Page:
This is a new monograph examining Merleau-Ponty's phenomenology and its implications for historical rationality and the community.
Maurice Merleau-Ponty is widely known for his emphasis on embodied perceptual experience.
This emphasis initially relied heavily on the positive results of Gestalt psychology in addressing issues in philosophical psychology and philosophy of mind from a phenomenological standpoint.
However, far less work has been done in addressing his evolving conception of how such an account influenced more general philosophical issues in epistemology, accounts of rationality, or its status of theoretical discourse.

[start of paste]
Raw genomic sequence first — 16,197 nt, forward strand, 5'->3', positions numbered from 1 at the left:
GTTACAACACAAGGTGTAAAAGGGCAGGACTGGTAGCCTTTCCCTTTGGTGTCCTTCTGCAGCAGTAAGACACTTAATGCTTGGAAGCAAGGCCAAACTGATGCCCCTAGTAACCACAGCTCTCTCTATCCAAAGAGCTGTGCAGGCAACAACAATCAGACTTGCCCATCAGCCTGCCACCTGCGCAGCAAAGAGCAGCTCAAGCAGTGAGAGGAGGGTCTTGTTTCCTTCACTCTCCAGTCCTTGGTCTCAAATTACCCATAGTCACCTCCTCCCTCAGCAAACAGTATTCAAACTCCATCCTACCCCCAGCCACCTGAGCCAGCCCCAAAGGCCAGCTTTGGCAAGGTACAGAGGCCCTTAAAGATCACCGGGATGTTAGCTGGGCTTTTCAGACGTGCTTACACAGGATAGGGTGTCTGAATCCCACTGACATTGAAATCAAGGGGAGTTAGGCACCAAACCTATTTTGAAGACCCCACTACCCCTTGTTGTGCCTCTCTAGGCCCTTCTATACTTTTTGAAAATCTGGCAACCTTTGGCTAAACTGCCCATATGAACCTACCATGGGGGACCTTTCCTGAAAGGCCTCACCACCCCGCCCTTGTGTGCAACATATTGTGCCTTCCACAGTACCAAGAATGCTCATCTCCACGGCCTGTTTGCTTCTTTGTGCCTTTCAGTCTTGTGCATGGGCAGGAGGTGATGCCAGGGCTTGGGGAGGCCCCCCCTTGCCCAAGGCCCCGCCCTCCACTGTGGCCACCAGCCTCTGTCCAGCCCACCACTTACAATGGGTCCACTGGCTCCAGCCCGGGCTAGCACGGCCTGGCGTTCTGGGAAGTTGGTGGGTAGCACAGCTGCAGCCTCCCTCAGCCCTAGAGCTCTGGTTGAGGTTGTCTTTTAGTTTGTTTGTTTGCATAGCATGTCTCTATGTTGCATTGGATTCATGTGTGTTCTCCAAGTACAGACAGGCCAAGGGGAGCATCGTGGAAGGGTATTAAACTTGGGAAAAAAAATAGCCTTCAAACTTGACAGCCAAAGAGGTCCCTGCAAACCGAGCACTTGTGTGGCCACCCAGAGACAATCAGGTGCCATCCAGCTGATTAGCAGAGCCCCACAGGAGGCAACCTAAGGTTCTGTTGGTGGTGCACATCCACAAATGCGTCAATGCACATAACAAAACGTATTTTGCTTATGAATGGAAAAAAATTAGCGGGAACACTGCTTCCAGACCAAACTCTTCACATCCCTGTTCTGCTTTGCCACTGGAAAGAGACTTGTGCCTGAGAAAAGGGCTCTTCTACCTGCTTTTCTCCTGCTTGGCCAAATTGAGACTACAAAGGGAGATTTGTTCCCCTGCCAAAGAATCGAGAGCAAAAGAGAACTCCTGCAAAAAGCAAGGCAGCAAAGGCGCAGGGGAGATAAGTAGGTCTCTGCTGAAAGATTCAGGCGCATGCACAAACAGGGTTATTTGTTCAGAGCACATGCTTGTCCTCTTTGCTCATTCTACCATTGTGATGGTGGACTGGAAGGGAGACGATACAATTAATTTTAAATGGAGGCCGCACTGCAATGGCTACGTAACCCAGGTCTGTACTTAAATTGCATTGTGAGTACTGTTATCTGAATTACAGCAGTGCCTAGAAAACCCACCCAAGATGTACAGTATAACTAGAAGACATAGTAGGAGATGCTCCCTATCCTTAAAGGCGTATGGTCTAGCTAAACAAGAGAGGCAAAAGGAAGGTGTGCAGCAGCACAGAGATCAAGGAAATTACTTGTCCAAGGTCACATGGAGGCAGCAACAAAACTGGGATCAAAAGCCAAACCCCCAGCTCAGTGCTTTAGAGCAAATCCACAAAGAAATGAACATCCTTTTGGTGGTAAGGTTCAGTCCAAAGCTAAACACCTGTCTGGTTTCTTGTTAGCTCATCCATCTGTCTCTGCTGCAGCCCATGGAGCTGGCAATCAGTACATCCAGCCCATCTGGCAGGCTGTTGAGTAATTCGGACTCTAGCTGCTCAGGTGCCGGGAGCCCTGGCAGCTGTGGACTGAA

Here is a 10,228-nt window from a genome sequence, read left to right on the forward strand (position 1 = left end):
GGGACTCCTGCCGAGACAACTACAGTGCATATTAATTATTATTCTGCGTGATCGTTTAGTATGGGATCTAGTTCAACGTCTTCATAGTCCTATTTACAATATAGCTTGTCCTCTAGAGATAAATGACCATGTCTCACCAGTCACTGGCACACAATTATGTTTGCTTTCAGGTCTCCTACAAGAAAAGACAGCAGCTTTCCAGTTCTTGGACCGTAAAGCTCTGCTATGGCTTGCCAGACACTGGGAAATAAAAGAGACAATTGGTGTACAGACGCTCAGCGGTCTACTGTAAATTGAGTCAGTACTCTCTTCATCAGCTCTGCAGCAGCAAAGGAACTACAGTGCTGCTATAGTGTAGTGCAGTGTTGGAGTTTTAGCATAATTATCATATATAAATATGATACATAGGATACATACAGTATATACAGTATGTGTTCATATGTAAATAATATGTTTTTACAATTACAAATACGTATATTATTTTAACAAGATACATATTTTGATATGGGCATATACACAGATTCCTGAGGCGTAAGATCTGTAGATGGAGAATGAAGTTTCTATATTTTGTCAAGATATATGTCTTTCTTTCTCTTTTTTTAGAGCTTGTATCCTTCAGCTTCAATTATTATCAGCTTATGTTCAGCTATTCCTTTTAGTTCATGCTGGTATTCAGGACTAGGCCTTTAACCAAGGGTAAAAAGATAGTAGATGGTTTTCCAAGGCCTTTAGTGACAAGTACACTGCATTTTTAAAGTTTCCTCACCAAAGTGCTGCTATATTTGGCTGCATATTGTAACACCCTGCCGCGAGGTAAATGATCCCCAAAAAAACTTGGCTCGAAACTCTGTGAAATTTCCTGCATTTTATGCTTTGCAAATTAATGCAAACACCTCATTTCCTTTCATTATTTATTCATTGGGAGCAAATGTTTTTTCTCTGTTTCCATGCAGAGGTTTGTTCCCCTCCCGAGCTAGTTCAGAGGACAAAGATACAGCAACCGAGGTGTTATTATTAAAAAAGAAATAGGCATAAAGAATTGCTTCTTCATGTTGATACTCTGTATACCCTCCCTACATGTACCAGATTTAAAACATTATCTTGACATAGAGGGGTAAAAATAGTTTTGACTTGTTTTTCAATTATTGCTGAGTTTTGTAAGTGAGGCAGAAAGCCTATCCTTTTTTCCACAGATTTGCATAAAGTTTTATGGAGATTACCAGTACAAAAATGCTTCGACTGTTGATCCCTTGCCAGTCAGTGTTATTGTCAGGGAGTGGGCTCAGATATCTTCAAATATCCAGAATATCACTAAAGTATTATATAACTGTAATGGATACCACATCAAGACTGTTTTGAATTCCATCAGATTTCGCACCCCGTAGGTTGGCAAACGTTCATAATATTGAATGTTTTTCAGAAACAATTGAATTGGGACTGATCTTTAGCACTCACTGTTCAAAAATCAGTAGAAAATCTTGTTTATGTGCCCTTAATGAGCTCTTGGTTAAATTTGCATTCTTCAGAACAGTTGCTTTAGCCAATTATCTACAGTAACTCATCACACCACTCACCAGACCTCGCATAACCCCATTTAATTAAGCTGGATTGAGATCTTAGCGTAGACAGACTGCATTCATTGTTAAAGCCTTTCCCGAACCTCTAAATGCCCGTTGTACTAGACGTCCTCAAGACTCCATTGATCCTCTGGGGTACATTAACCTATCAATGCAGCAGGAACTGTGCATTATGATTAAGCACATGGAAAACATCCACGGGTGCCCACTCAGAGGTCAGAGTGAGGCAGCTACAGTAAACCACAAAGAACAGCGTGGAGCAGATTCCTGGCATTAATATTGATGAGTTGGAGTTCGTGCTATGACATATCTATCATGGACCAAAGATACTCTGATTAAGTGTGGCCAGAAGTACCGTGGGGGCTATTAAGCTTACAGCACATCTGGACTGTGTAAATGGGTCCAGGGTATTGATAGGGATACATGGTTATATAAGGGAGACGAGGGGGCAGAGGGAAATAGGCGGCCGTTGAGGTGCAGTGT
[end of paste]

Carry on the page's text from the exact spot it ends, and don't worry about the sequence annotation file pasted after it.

Developing the work he has already done in "In the Shadow of Phenomenology" to address this gap in the literature, Stephen H.
Watson further examines the responses to Merleau-Ponty's contributions to these issues.
This book emphasises the historical and intersubjective underpinnings of Merleau-Ponty's late accounts, in relation to rationality, institution and community, and examines its implications.